UNESCO Develops Reporting Instrument for SDG Indicator  on Access to Information

Audrey Azoulay, Director-General, UNESCO
Audrey Azoulay, Director-General, UNESCO

The International Programme for the Development of Communication (IPDC) of the United Nations Scientific, Educational and Cultural Organisation (UNESCO) has developed a reporting instrument that seeks through a questionnaire to determine the number of countries that have adopted and are implementing constitutional, statutory and/or policy guarantees for public access to information in  order to give effect to the Sustainable Development Goal (SDG) indicator 16.10.2

The questionnaire is designed to guide Member States in providing the minimal data that UNESCO and the UNESCO Institute of Statistics are seeking to collect in order to fulfill UNESCO’s mandate as Convening Agency for monitoring Sustainable Development Goal 16.10 indicator.

Accompanied by brief guidelines, the questionnaire focuses on implementation of Right to Information (RTI) laws or rules.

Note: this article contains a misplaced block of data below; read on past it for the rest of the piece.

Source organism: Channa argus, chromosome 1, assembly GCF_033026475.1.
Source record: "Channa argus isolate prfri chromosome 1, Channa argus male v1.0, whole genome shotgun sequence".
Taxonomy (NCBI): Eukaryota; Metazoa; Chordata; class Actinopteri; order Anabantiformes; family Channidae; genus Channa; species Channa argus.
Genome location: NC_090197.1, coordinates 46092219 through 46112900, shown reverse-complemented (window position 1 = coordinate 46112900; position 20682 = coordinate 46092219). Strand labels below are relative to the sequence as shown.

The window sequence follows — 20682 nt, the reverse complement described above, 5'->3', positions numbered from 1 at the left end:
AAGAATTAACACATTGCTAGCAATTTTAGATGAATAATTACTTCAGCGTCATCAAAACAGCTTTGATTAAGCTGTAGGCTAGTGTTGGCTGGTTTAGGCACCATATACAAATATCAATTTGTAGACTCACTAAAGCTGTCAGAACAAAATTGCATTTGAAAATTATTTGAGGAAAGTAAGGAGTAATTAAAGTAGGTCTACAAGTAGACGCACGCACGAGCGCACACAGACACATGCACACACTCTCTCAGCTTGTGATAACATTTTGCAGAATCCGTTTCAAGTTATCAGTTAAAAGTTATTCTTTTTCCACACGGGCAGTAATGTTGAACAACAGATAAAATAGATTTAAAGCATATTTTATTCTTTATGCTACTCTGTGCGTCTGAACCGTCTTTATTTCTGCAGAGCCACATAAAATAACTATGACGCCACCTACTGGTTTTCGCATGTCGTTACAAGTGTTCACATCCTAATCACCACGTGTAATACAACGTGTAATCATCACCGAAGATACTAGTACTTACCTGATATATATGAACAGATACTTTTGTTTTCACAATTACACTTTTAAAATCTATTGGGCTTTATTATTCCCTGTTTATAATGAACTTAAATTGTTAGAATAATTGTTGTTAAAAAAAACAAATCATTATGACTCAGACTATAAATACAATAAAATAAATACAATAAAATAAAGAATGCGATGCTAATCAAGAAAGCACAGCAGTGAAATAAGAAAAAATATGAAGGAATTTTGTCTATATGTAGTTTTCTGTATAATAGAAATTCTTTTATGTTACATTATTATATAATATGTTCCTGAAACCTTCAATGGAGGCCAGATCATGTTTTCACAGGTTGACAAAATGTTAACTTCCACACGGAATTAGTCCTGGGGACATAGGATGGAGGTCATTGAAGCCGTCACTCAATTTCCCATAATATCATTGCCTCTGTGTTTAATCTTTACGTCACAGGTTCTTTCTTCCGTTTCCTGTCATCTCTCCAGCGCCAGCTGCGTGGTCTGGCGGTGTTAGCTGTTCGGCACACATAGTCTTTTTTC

The accompanying brief guidelines elaborate on the underlying rationale; internationally agreed terms and definitions; reporting; how information will be contextualized in the resulting global report, given that data collected may indicate different things; and the role of the UNESCO Institute of Statistics in standard-setting, data collection, ensuring data quality in ensuring methodological quality of the indicators produced and contributing to analytical outputs.

The questionnaire is divided into two parts with three sections each with questions that seek to elicit information about various aspects of access to information implementation.

Part 1 which is meant to be filled by Information Commissioner/RTI Oversight Body/ Responsible Ministry contains questions seeking Preliminary Information about the country and the responsible oversight agency.

Section 1 of part 1 contains questions that seek to generate information about general institutional measures; Section 2 on Systemic performance: awareness, reporting, and records management; while Section 3 seeks information on Challenges to access to information law implementation and future plans by the oversight agency.

In Part 2, the questionnaire asked Member States to identify up to ten public authorities at the national level to be assessed in the survey. The Ministry of Finance, Ministry of Environment and City Council of the Capital in the first table (“Mandatory”) are mandatory.

Questions in Section 1 of Part 2 seek information around general institutional measures; Section 2 on direct performance issues including requests and proactive disclosure; while Section 3 seeks to elicit information about challenges and future plans